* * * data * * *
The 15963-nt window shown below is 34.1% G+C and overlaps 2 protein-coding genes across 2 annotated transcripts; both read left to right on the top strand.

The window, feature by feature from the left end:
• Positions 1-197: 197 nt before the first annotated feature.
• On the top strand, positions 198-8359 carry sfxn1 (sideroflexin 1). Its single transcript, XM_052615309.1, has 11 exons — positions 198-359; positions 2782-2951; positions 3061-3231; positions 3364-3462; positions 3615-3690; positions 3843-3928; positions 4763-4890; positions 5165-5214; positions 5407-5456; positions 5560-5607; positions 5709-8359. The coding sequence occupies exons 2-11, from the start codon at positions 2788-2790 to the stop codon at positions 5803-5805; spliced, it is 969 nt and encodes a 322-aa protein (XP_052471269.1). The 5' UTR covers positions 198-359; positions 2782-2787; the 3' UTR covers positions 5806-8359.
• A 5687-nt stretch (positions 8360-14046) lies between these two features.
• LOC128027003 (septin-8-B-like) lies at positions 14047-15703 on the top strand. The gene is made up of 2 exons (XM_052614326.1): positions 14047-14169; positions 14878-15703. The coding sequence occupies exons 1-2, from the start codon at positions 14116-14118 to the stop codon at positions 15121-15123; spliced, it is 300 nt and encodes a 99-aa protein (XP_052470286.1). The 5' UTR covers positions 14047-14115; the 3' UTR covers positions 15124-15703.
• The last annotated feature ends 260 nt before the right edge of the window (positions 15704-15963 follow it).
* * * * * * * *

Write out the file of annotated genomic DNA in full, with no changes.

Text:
The 15963-nt window shown below is 34.1% G+C and overlaps 2 protein-coding genes across 2 annotated transcripts; both read left to right on the top strand.

The window, feature by feature from the left end:
• Positions 1-197: 197 nt before the first annotated feature.
• On the top strand, positions 198-8359 carry sfxn1 (sideroflexin 1). Its single transcript, XM_052615309.1, has 11 exons — positions 198-359; positions 2782-2951; positions 3061-3231; positions 3364-3462; positions 3615-3690; positions 3843-3928; positions 4763-4890; positions 5165-5214; positions 5407-5456; positions 5560-5607; positions 5709-8359. The coding sequence occupies exons 2-11, from the start codon at positions 2788-2790 to the stop codon at positions 5803-5805; spliced, it is 969 nt and encodes a 322-aa protein (XP_052471269.1). The 5' UTR covers positions 198-359; positions 2782-2787; the 3' UTR covers positions 5806-8359.
• A 5687-nt stretch (positions 8360-14046) lies between these two features.
• LOC128027003 (septin-8-B-like) lies at positions 14047-15703 on the top strand. The gene is made up of 2 exons (XM_052614326.1): positions 14047-14169; positions 14878-15703. The coding sequence occupies exons 1-2, from the start codon at positions 14116-14118 to the stop codon at positions 15121-15123; spliced, it is 300 nt and encodes a 99-aa protein (XP_052470286.1). The 5' UTR covers positions 14047-14115; the 3' UTR covers positions 15124-15703.
• The last annotated feature ends 260 nt before the right edge of the window (positions 15704-15963 follow it).